Laz Varnas and the Origins of Our Linguistics Program — If you have ever watched My Big Fat Greek Wedding, you’ll likely remember that the father in this film always traces the origins of practically everything back to the ancient Greeks. He is very proud of his Greek heritage and takes every opportunity to share his passion for all things Greek. In some ways, Laz Varnas, the first linguist in our English Department, reminds me of the father from this film.
When I first joined our department in the fall of 1984, Laz stopped by my office and said that he had heard that I had moved into Dilworth. I said that this was true. He then told me all about the upcoming Yiasou Greek Festival sponsored by the the Greek Orthodox Cathedral, which he informed me was right in the middle of Dilworth. He let me know that he belonged to this church, and that the festival was their big community outreach event. Well, I have gone to the Greek Festival every year since then. The 40th Annual Yiasou Greek Festival will take place this year from September 7–10. I will be there and (as always) Laz will cross my mind as I enjoy the Greek food, music, and dance.
Lazaros Anastasios Varnas joined our English Department in the mid-1960s and immediately set about developing our linguistics program. One of Laz’s first students was Ron Lunsford, and Ron traces his professional interest in linguistics back to courses that he took from Laz. In addition to creating the department’s first linguistics courses, Laz advocated for the hiring of additional faculty members in this area. He succeeded in this endeavor, and soon our own Boyd Davis joined Laz. I recently contacted Boyd and asked her to share with me her memories of Laz and the origins of our linguistics program. Here are her comments:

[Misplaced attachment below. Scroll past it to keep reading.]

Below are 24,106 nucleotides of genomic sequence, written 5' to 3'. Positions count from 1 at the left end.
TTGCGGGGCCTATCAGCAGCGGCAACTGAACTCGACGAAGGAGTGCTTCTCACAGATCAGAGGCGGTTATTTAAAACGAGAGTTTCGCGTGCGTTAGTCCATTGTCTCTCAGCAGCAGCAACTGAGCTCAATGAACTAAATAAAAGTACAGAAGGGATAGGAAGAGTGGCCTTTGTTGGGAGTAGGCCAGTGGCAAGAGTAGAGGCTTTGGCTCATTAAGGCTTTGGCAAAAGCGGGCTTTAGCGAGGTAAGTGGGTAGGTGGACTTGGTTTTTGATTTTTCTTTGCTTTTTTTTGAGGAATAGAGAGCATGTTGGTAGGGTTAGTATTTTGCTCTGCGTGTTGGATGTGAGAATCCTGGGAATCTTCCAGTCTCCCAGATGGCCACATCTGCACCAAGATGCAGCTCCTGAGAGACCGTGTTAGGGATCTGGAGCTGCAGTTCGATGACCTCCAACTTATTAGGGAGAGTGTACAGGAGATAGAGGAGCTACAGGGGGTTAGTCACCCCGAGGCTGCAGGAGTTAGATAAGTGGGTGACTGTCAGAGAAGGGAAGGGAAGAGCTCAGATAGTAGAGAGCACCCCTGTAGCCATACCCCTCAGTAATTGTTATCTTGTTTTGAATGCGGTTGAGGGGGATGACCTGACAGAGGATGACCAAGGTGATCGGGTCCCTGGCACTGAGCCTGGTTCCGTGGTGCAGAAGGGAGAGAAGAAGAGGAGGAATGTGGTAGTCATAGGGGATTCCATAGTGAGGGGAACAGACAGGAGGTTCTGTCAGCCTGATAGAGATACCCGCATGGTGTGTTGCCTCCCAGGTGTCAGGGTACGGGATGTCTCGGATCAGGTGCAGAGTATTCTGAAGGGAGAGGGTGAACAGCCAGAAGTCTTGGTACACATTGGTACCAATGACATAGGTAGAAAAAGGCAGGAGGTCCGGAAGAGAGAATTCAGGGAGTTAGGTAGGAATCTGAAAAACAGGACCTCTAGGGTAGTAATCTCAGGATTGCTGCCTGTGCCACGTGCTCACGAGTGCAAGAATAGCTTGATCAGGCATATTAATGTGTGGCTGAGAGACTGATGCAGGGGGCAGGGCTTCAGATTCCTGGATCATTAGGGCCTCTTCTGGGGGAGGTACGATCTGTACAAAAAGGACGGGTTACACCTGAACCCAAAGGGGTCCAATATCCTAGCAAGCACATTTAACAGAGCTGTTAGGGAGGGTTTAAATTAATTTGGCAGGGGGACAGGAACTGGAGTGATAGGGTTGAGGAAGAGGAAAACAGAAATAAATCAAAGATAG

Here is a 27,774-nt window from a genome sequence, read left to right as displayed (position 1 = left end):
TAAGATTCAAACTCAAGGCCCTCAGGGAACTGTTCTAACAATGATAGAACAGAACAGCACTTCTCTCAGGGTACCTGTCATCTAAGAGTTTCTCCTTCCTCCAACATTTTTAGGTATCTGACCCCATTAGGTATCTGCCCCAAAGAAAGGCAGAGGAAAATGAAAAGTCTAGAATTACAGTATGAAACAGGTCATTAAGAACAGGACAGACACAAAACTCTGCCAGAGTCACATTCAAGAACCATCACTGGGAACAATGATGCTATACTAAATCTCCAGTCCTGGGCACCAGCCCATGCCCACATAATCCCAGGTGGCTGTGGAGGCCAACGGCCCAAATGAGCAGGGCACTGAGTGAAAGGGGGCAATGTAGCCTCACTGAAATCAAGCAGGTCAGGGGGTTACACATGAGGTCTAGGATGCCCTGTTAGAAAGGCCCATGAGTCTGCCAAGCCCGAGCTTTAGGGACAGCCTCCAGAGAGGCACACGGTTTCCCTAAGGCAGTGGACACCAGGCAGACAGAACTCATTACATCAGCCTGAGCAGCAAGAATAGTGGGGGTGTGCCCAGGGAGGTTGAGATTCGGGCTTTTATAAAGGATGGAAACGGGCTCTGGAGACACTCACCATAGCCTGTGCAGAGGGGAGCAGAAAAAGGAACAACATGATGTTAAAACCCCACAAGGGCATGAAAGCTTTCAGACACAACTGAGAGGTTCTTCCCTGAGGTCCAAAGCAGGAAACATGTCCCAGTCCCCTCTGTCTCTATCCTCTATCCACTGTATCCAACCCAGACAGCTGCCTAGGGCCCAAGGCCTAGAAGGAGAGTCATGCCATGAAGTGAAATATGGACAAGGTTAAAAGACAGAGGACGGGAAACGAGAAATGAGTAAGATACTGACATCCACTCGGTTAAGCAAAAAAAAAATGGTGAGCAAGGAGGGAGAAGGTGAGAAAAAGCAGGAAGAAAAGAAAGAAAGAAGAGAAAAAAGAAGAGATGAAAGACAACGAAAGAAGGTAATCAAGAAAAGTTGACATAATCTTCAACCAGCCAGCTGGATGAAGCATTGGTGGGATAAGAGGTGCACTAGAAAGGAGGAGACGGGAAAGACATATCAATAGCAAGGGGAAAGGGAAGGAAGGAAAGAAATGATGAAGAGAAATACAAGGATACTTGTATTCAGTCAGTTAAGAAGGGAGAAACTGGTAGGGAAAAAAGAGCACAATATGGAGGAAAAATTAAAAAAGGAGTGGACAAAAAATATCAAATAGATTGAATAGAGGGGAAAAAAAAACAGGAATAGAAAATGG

Laz was our first linguist, hired by Dr Bob Wallace not long after he completed his dissertation at the University of Pennsylvania on the phonology and morphology of the Parker Chronicle (DA 26.3322, 1965). Before arriving here, he taught at the University of Michigan, where he was working on the Middle English Dictionary, was promoted from Instructor to Assistant Professor in 1965 after completing the dissertation, and that may have been when he joined the department. He was married to Athenais (who had an MA in Old French from UNC Charlotte) and they had twin sons who attended UNC Charlotte. He was deeply involved with Holy Trinity Greek Orthodox Cathedral on East Boulevard. Shy and modest as he was, Laz had connections with most of the Greek restaurateurs through the Cathedral, and was able to talk many of them into establishing prizes in language for our English undergraduate majors and later, our graduate students, setting both the precedent and the bar. My interview in summer 1969 was at the Amber House, a really good steak and Greek potatoes restaurant on 49, and I began as an instructor in 1970. Jim Hedges came a couple of years later: James Stoy Hedges. His Midwestern training was, like Ron Lunsford’s, partly in linguistics and partly in comp theory, and he adored folklore, so among the three of of us – this was prior to Ron’s return to the department – we developed courses in all three areas (I remember I developed the Intro to Tech Writing with campus-wide projects which let us push for new hires there, as well as Language & Culture and Language Acquisition; Jim developed most of the comp/rhetoric courses and its sequence plus Syntax; Laz did History of English, Chaucer, and we all shared Intro to English Linguistics). We were overflowing with students and were able to make a case to hire – and that was Ralf.